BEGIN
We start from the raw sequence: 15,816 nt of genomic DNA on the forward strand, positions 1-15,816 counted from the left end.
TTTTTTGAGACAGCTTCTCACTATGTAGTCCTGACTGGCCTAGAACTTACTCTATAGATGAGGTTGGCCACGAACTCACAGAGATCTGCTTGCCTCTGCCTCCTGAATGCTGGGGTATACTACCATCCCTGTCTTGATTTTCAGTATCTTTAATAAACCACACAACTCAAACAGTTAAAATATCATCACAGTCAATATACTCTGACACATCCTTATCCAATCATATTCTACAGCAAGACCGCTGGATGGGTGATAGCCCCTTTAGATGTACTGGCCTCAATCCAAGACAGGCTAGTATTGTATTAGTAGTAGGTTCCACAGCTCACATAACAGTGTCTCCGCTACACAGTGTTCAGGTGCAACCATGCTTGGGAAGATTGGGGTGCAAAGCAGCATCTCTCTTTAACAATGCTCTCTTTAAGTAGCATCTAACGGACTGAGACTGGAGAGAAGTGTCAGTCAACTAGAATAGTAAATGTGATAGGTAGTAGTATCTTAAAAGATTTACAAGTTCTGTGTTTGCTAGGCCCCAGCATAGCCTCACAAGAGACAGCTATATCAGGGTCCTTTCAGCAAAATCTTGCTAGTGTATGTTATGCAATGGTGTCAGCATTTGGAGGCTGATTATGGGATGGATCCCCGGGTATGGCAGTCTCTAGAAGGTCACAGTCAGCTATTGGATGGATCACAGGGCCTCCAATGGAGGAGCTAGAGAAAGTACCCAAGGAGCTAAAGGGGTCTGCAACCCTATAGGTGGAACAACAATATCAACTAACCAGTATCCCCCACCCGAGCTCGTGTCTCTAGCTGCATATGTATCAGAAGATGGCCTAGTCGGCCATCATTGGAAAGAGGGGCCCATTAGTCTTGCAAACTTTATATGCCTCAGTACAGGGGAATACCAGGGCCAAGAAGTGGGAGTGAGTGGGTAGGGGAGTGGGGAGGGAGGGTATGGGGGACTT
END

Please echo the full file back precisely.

We start from the raw sequence: 15,816 nt of genomic DNA on the forward strand, positions 1-15,816 counted from the left end.
TTTTTTGAGACAGCTTCTCACTATGTAGTCCTGACTGGCCTAGAACTTACTCTATAGATGAGGTTGGCCACGAACTCACAGAGATCTGCTTGCCTCTGCCTCCTGAATGCTGGGGTATACTACCATCCCTGTCTTGATTTTCAGTATCTTTAATAAACCACACAACTCAAACAGTTAAAATATCATCACAGTCAATATACTCTGACACATCCTTATCCAATCATATTCTACAGCAAGACCGCTGGATGGGTGATAGCCCCTTTAGATGTACTGGCCTCAATCCAAGACAGGCTAGTATTGTATTAGTAGTAGGTTCCACAGCTCACATAACAGTGTCTCCGCTACACAGTGTTCAGGTGCAACCATGCTTGGGAAGATTGGGGTGCAAAGCAGCATCTCTCTTTAACAATGCTCTCTTTAAGTAGCATCTAACGGACTGAGACTGGAGAGAAGTGTCAGTCAACTAGAATAGTAAATGTGATAGGTAGTAGTATCTTAAAAGATTTACAAGTTCTGTGTTTGCTAGGCCCCAGCATAGCCTCACAAGAGACAGCTATATCAGGGTCCTTTCAGCAAAATCTTGCTAGTGTATGTTATGCAATGGTGTCAGCATTTGGAGGCTGATTATGGGATGGATCCCCGGGTATGGCAGTCTCTAGAAGGTCACAGTCAGCTATTGGATGGATCACAGGGCCTCCAATGGAGGAGCTAGAGAAAGTACCCAAGGAGCTAAAGGGGTCTGCAACCCTATAGGTGGAACAACAATATCAACTAACCAGTATCCCCCACCCGAGCTCGTGTCTCTAGCTGCATATGTATCAGAAGATGGCCTAGTCGGCCATCATTGGAAAGAGGGGCCCATTAGTCTTGCAAACTTTATATGCCTCAGTACAGGGGAATACCAGGGCCAAGAAGTGGGAGTGAGTGGGTAGGGGAGTGGGGAGGGAGGGTATGGGGGACTT